Once again, it is going to come down to the end of the race before the winner is really known. Jimmy Johnson and Kyle Bush look awfully tough for taking the checkered flag this weekend and I can’t discount the performance of  Denny Hamlin. It looks to me as though the Gibbs teams could be a major factor at the end of he race.

I can’t rule out the Roush guys either. Once again, Jamie McMurray comes to mind along with Matt Kenseth and Carl Edwards. They look to be strong as they always do at the 1 1/2 mile tracks and, in particular, at Texas. I also know that we can’t rule Greg Biffle out of the mix either, but it does appear he is struggling a bit so far.  That doesn’t mean he won’t be there at the end, it just means during practice he wasn’t quite up to the speed of the other guys.

Well, I know I could probably mention every other driver in the lineup as well, but I really don’t want to go there. Several of the teams are on a mission this weekend and anything could happen. I just don’t think Jimmy Johnson and Kyle Bush are going to give the other guys much of a chance. Both looked very comfortable and very strong in the last practice sessions and, barring anything unforeseen, I expect them to be the ones battling it out at the end.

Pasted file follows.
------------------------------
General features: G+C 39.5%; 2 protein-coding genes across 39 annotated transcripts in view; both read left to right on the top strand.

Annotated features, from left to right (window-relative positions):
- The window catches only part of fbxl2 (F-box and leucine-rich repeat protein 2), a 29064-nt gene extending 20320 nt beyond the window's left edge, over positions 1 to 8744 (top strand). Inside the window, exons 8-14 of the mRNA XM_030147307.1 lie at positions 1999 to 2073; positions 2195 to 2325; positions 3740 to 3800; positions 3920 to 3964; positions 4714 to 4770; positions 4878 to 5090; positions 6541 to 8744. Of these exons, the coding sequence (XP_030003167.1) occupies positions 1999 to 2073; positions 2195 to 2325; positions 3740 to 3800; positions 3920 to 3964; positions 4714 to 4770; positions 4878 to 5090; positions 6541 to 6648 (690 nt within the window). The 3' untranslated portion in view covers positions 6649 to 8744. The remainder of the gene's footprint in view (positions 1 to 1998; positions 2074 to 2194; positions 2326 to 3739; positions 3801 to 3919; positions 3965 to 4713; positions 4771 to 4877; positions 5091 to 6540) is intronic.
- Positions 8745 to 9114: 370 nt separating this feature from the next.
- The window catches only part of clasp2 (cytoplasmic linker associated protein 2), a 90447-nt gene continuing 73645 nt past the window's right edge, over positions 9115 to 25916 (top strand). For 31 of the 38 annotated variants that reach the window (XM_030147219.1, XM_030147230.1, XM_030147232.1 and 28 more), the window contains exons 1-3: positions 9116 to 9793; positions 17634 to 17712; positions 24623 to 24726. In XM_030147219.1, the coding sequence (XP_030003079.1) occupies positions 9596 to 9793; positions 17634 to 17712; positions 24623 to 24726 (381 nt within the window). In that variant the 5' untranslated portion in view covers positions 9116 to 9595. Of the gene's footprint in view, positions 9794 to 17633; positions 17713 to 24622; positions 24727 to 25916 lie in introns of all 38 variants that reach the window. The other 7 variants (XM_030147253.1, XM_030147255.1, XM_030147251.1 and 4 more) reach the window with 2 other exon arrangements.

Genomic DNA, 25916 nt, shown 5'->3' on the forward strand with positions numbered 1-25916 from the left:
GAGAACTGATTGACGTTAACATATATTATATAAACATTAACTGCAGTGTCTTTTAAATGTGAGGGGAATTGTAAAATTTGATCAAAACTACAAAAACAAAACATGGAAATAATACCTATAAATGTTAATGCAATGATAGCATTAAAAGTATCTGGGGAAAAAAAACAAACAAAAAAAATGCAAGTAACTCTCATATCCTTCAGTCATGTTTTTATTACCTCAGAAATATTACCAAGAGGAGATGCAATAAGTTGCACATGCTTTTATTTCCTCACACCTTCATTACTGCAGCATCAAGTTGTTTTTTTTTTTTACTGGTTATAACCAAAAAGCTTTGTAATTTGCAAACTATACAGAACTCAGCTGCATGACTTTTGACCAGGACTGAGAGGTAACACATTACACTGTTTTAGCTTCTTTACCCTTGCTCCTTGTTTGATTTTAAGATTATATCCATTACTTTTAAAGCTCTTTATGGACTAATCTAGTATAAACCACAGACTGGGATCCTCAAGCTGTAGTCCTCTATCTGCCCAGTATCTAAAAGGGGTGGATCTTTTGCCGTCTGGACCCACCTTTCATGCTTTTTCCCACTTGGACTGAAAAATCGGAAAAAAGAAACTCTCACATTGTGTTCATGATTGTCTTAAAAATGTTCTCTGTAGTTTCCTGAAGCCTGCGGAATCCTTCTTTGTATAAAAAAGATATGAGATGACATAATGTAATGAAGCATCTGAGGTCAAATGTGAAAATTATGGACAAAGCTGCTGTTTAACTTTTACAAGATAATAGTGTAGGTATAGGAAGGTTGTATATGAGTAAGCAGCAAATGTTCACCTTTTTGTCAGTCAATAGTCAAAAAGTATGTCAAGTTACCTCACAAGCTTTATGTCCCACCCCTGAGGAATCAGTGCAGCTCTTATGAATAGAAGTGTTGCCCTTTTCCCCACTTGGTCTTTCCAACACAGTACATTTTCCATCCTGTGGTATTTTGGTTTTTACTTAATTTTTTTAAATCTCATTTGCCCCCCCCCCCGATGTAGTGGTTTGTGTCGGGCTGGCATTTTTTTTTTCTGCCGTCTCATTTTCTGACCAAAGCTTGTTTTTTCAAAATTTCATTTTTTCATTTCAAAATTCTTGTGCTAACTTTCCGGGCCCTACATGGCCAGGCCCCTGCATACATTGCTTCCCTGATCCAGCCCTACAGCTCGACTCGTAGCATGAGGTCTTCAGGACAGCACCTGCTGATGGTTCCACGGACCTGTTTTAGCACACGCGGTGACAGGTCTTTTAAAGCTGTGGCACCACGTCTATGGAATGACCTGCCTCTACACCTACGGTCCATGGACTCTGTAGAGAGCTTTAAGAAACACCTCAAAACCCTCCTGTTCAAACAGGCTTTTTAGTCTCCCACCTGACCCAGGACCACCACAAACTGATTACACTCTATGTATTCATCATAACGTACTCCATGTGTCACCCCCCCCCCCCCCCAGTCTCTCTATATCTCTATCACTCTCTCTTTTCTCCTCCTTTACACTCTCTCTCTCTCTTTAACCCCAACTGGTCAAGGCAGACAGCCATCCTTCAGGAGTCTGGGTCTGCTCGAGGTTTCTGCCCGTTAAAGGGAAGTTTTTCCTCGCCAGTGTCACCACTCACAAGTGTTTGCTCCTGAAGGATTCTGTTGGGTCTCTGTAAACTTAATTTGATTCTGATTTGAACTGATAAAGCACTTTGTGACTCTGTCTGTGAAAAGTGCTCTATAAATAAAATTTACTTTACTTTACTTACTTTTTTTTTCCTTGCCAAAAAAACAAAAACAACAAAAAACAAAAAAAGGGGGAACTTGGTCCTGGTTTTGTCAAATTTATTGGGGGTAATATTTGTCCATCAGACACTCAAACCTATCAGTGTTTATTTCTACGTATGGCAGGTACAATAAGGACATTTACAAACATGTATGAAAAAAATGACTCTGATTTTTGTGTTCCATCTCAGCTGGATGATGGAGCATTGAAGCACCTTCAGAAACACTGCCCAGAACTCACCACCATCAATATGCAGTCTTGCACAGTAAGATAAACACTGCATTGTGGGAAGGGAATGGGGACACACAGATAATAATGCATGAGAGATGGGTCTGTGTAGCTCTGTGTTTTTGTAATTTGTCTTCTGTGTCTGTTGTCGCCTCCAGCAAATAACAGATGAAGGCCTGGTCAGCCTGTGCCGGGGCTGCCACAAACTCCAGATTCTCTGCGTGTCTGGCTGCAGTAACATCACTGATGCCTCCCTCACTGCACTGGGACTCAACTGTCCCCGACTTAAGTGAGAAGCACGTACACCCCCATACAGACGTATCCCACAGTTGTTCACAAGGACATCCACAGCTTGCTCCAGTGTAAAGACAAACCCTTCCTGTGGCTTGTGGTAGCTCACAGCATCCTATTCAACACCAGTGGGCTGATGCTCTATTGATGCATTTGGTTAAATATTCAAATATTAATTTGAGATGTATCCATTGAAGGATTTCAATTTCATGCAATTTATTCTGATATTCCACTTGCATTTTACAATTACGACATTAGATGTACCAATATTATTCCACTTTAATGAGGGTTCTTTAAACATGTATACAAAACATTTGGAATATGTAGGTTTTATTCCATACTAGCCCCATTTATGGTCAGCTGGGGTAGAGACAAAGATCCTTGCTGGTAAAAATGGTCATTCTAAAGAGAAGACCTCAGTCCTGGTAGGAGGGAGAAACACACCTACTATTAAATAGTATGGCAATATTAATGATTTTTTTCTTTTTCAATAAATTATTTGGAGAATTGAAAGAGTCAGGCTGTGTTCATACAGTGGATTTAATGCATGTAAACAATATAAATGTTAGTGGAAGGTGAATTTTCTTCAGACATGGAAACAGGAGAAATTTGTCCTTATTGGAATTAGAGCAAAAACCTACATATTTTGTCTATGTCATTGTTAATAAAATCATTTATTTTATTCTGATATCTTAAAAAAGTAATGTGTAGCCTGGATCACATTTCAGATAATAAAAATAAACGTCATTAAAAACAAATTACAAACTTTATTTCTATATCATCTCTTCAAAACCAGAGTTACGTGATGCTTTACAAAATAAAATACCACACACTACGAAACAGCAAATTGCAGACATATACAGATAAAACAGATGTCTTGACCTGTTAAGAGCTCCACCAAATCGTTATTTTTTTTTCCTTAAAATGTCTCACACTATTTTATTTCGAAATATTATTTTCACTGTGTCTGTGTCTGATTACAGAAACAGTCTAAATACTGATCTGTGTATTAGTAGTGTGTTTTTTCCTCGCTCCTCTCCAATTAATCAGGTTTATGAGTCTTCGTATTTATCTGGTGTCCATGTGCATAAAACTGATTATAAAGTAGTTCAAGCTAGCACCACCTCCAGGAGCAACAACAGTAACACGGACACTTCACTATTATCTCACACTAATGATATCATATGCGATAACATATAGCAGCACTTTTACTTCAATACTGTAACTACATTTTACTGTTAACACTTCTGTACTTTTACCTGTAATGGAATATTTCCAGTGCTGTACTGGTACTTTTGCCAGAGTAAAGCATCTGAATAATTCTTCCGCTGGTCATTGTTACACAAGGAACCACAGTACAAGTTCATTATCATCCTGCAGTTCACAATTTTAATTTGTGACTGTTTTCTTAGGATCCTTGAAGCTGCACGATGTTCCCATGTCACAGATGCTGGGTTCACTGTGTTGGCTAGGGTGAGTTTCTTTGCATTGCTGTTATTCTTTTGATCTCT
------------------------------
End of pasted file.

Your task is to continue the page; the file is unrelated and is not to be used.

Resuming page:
I have mixed emotions about the other ones that will be in the top five at the end of the race, but that won’t stop me from giving you my picks anyway. The top five, the way I see it, is going to be a race between the Fords, Toyotas and Chevys. I don’t see the Dodges being in the top five but that doesn’t mean they’re not going to run well. I mean, look at what Kurt Bush did in Atlanta.

Although David Reutimann has the pole and good practice times, I don’t see him being there in the top five at the end. I pick him to be more in the top ten. I do believe Jeff Gordon will finish in the top ten also, but he is the one that may surprise me at the end, (I just don’t know for sure).